Fun fact: In 2010, companies spent $21.5 billion on cloud computing services.
Experts estimate that by 2015 the total cost of all businesses using the cloud will be around $72.9 billion. The cloud — this new technology that is heavily used by mammoth corporations like Google, Skype, and Amazon — is here to stay.
But does cloud computing make sense for YOUR business? Should you move to the cloud?
In this article I will explain the pros and cons of business cloud computing services and you can decide for yourself if it is something you would like to try for your company.
One thing is certain: Cloud computing helps small businesses compete with large businesses. This is because you will have the same tools at your disposal.
Small businesses can now use affordable and robust web applications to accomplish pretty much anything, from document management to email hosting to enterprise resource planning. Cloud apps like Gmail, Dropbox, and Salesforce are remarkable because large enterprises, tiny organizations, and ordinary people can all benefit from them.
What’s the case for using Cloud Computing?
It’s all about cost reduction.
Using the cloud can reduce or eliminate the need for an IT staff. Software updates, maintenance, and server hardware upgrades are all managed by the people that created the software. That means less hassle and lower costs.
Also, the cloud moves as fast as your business expands, which means it’s infinitely scalable. When an ordinary website gets so much traffic that it exceeds the server’s capacities, the site goes down. In the cloud, the website scales to meet the demand.
Paying for cloud hosting is similar to paying for your electric/water bill. You only pay for what you use.
Cloud computing also enhances collaboration. You can access data from any computer with the internet, and use collaborative web applications to communicate and get things done.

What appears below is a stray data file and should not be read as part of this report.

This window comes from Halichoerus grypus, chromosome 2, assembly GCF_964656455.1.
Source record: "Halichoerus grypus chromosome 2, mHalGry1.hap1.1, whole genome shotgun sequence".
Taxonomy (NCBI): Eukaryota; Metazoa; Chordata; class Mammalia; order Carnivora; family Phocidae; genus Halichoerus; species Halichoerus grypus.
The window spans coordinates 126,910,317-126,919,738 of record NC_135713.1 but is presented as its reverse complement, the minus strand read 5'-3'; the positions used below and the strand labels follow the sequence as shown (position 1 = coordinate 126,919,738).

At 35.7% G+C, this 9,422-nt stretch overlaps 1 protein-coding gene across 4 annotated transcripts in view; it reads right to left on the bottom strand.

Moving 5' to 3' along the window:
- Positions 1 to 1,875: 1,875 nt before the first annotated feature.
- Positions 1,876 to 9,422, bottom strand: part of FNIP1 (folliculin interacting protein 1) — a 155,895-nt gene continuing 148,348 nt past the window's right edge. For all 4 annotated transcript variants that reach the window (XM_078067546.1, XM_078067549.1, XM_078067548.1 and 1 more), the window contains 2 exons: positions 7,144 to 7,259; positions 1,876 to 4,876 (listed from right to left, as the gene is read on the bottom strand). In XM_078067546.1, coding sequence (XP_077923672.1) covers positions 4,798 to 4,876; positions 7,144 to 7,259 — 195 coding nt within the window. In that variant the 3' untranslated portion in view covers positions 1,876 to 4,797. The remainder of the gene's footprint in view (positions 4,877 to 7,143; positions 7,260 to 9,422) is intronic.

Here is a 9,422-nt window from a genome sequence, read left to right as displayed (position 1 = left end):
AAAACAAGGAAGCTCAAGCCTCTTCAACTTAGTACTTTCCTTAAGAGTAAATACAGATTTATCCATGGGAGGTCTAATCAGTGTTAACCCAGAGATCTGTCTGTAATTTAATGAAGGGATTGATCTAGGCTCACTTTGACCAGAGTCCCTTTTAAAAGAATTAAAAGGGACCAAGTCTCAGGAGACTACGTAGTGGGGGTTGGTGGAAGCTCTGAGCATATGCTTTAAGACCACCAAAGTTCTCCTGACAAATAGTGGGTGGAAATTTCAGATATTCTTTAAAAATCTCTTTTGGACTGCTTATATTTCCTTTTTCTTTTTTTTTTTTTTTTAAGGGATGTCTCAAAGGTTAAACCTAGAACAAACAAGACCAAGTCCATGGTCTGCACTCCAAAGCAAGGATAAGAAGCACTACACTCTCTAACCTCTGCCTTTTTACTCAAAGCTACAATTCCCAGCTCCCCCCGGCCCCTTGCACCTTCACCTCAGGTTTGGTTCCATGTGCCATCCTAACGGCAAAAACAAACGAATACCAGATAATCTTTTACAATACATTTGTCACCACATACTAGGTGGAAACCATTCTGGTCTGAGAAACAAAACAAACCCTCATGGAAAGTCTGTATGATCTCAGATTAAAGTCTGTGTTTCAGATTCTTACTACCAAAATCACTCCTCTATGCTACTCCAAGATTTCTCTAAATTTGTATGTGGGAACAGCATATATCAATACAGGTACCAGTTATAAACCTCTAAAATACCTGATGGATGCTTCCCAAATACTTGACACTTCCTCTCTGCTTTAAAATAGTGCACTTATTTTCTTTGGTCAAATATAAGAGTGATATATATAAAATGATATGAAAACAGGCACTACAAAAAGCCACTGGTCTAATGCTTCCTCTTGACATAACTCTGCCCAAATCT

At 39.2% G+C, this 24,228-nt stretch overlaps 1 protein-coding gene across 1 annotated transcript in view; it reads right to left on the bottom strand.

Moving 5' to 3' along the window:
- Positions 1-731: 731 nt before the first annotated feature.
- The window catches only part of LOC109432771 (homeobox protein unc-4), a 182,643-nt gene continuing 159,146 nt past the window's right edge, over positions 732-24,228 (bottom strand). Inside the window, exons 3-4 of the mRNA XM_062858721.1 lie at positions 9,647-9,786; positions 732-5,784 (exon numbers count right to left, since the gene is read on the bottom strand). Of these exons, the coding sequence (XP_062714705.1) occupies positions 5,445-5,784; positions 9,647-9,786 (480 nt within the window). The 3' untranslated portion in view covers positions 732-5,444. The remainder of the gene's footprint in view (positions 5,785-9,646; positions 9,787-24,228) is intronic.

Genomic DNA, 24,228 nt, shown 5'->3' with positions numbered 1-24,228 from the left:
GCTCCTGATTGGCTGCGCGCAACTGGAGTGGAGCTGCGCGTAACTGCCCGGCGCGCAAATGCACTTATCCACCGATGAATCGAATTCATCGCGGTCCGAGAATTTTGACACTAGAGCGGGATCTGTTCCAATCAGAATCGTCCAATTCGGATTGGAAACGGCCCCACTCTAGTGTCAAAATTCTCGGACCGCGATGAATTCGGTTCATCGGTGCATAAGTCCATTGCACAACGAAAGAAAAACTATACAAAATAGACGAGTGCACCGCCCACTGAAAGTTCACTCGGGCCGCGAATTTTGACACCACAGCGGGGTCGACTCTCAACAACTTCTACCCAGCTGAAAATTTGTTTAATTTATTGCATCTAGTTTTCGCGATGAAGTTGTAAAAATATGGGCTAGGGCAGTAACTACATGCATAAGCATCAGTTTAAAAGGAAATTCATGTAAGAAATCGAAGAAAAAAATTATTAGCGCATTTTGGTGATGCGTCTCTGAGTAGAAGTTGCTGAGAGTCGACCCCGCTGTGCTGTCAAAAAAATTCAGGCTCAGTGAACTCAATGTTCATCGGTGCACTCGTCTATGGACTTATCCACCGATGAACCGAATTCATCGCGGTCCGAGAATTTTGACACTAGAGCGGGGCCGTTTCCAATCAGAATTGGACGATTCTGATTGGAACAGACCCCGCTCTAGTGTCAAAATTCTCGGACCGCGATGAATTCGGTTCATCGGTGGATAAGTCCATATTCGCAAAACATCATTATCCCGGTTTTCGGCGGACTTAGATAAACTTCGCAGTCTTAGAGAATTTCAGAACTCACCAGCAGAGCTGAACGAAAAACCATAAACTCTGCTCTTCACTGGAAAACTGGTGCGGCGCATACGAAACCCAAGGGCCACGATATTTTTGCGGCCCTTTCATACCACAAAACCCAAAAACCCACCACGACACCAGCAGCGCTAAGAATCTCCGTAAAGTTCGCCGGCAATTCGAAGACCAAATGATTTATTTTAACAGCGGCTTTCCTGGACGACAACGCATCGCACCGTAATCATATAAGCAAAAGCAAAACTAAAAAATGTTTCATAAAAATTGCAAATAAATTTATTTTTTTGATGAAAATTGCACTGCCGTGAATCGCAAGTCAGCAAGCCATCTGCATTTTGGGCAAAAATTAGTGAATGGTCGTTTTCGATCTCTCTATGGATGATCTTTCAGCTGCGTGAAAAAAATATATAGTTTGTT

This makes it much easier for teams collaborating in different locations.
Why businesses are slow to use the cloud?
Not everything about using the cloud is good. It’s time to visit the cons and leave it up to you to weigh the different sides.
One major issue is data security. You can never be too certain who has access to your data, especially with the increased prevalence of hacking and cyber attacks.
There’s also a chance for data loss. Not too long ago, many users of Evernote, a popular note-taking cloud application, were affected by data loss. Evernote backs up user data to six different places, but a one-in-a-million fluke was still able to cause data loss affecting over 6,000 users.
Another issue is that cloud apps aren’t entirely future-proof. It may not be possible to export your data into a format you can easily use elsewhere. And what happens if you cancel your subscription or your account is deleted? These are all things you should consider before implementing cloud applications into your business processes.
Some tips for moving to the cloud
If you do decide to move to the cloud, here are some tips that will be beneficial to you:
- Thing Big – Can the server provider of your choice provide adequate space to you if your business grows? If the answer is no, search for another company that can.
- Export your data – Put your data in standard, ubiquitous formats, just in case data is lost or you choose to switch to another provider.
- Read Agreement – This is probably the most important tip I can give you. A. See what you’re going to be paying for! B. Are there fees for termination? C. What are the privacy agreements? D. Anything else that seems important to you.
- Evaluate different service providers – Many cloud applications offer a free trial or even a free version. Take advantage of this. Look at the user interface (see if it’s laid out the way you like). There are some great cloud hosting providers out there. Never forget to do your homework.
- Have fun – Cloud computing is ultimately about improving your business’ bottom line and making your processes more efficient and effective. But don’t be afraid to have fun. The cloud is changing fast, and there are lots of cool and interesting ways to take advantage of it.
A guest post by Derek Conjar.